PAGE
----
Amsterdam Avenue

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Amsterdam Avenue known as Tenth Avenue, north of 59th Street, is a north-south thoroughfare on the West Side of Manhattan in New York City. Amsterdam Avenue carries uptown (northbound) traffic as far as West 110th Street, also known as Cathedral Parkway for the Cathedral Church of St. John the Divine. At this point, it continues as a two-way street.

Amsterdam Avenue / Tenth Avenue begins at West 13th Street and the West Side Highway in the West Village / Meatpacking District and it runs uptown (northbound) for 47 blocks until its intersection with West 59th Street, where it is re-signed (like the other West Side avenues) as Amsterdam Avenue but continues without interruption.
As Amsterdam Avenue, the thoroughfare stretches 129 blocks north before reaching Highbridge Park at West 190th Street, where the roadway is briefly renamed Fort George Avenue before it terminates. The street narrows to one lane in each direction as it passes through the campus of Yeshiva University's Wilf Campus, between 184th and 186th streets. Following the roadway's interruption by Highbridge Park, it resumes in the same line as Tenth Avenue, running for slightly less than a mile, from Dyckman Street to the intersection of West 218th Street and Broadway, near the extreme northern tip of the island of Manhattan and the Broadway Bridge, which crosses the Harlem River.
The segment south of Highbridge Park, running a total of 177 blocks, is the longest continuous avenue in Manhattan, excluding Broadway, the West Side Highway and the FDR Drive (none of which is strictly an avenue).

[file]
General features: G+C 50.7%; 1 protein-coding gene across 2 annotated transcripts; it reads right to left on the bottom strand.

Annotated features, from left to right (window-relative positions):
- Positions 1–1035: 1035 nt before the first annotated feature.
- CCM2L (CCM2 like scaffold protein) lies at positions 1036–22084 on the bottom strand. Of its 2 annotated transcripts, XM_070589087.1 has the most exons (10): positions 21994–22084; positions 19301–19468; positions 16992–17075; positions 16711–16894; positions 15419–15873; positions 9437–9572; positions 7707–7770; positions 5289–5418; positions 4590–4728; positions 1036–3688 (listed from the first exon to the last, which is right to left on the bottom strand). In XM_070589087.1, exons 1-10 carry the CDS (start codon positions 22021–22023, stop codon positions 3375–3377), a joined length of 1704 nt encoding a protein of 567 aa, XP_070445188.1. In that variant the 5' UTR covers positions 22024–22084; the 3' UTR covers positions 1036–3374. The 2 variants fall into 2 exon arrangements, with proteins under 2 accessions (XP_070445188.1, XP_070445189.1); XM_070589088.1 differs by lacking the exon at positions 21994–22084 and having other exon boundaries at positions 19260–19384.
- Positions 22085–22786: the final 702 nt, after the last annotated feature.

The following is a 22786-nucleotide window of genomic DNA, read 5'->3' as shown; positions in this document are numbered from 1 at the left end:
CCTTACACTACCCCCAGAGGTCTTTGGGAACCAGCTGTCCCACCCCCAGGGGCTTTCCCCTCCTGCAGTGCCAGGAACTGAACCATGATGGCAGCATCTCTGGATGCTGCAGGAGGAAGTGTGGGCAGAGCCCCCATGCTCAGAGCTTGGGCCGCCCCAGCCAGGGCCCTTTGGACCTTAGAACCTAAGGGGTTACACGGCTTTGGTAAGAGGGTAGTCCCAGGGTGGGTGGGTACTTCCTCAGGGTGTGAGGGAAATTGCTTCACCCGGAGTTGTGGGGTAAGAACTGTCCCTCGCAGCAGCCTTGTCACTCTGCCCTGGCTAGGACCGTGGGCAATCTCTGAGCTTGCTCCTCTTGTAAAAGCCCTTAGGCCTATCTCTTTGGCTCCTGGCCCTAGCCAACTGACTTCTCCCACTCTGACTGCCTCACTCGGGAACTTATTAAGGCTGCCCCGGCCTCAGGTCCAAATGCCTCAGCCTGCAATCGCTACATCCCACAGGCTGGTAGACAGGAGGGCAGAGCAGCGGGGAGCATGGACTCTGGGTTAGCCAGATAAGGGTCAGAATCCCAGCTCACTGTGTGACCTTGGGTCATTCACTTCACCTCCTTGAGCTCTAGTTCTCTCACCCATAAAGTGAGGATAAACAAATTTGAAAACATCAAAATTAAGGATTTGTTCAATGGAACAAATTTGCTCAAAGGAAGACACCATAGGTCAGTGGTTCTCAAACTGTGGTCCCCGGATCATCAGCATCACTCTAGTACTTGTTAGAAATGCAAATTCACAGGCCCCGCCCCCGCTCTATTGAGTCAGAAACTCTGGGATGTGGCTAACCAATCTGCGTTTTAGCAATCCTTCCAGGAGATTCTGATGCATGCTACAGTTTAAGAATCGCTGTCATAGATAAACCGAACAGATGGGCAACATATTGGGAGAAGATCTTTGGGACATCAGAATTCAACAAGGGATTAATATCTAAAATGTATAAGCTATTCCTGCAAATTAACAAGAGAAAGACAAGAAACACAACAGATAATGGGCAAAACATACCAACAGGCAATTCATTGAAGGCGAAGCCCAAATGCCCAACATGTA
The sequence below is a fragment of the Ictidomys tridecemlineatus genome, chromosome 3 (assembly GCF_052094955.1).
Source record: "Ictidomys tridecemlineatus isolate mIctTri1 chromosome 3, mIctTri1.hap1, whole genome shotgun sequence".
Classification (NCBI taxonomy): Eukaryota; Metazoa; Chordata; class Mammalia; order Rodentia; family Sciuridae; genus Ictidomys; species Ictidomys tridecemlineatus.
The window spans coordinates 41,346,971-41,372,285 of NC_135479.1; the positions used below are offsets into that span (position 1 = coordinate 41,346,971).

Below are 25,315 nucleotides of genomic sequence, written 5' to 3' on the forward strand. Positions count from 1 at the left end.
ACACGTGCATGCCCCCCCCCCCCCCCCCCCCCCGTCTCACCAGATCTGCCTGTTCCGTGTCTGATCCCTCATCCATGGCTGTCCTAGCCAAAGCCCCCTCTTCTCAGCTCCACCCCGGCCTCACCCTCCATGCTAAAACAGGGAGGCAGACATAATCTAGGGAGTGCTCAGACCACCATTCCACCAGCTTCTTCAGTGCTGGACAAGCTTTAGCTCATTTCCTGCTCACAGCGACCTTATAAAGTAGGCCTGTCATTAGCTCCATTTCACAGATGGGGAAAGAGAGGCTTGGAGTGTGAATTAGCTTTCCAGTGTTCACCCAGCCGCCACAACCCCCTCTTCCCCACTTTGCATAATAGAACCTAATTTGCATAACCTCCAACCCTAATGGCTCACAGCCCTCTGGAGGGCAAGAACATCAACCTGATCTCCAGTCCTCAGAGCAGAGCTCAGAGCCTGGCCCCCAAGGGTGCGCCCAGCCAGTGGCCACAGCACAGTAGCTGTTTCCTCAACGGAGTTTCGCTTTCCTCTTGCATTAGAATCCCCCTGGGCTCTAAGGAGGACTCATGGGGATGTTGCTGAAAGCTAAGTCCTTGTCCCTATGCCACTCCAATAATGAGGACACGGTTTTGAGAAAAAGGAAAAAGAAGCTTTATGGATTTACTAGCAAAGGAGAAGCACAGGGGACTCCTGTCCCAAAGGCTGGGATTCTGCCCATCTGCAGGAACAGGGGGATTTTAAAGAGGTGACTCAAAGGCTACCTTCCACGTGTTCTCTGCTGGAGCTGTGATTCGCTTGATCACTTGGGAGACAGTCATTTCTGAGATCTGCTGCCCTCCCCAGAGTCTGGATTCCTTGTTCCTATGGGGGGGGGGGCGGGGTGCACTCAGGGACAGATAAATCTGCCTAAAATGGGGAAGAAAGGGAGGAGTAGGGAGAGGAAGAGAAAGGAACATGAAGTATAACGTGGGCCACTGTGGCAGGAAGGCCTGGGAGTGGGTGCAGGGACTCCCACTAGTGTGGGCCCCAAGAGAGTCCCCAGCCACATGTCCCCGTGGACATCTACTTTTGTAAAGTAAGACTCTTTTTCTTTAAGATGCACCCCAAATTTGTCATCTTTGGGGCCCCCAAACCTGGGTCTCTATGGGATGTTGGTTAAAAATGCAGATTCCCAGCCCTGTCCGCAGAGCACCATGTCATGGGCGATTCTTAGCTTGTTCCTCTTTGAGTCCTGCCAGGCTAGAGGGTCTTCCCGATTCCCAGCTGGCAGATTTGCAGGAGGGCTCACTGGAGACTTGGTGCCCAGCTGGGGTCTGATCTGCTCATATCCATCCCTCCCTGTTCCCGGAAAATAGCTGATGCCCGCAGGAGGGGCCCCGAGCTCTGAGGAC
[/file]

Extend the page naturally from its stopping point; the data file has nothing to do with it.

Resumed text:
Amsterdam Avenue / Tenth Avenue runs through the Chelsea and Hell's Kitchen neighborhoods on the west side of Manhattan, long one of the city's poorer neighborhoods. The street was noted for its commercial traffic, and had grade-level railroad lines through the early 20th Century. In the 19th century when the West Side Line ran along the Avenue, a "Tenth Avenue Cowboy" was paid to ride a horse and warn people of an approaching street running train. The lines were late placed on elevated lines above street level.
"Amsterdam Avenue" was intended to recall the Dutch roots of Manhattan's earliest colonization in the 17th century. According to Sarah Feirstein's Naming New York What is now Amsterdam Avenue was laid out in the 1811 Commissioners' Plan as 10th Avenue and opened from 59th Street to Fort George Avenue in 1816. The name was changed in 1890 in a bid on the part of Upper West Side landowners to confer a measure of old-world cachet to their real estate investments in an area that had yet to catch on. The new avenue name supported the speculators' claim that this section would become "the New City" and a "new, New Amsterdam."[1]
During the real estate boom of the late 20th century, Amsterdam from 59th Street to 100th Street became one of New York's most expensive residential districts.

Amsterdam Avenue In popular culture
The Rodgers & Hart play On Your Toes (1936) included the comic dance number "Slaughter on Tenth Avenue," performed by Ray Bolger and Tamara Geva. It was later performed on stage, film and television. It has been performed by the New York City Ballet, and was featured in the film version of On Your Toes, danced by Eddie Albert and Vera Zorina. In the biographical musical Words and Music (1948), a "Slaughter on Tenth Avenue" ballet sequence is performed by Gene Kelly and Vera-Ellen,
In How I Met Your Mother, Ted Mosby is said to have lived near the corner of 75th Street of Amsterdam Avenue.
In Donald E. Westlake's Dortmunder series of crime novels the fictional O.J. Bar and Grill, the gang's favorite meeting place, is located on Amsterdam Avenue.

Amsterdam Avenue Notable sites
Cathedral Church of Saint John the Divine
City College of New York
Columbia University
John Jay College
St. Luke's-Roosevelt Hospital Center
LaGuardia High School
New York Presbyterian Medical Center
Yeshiva University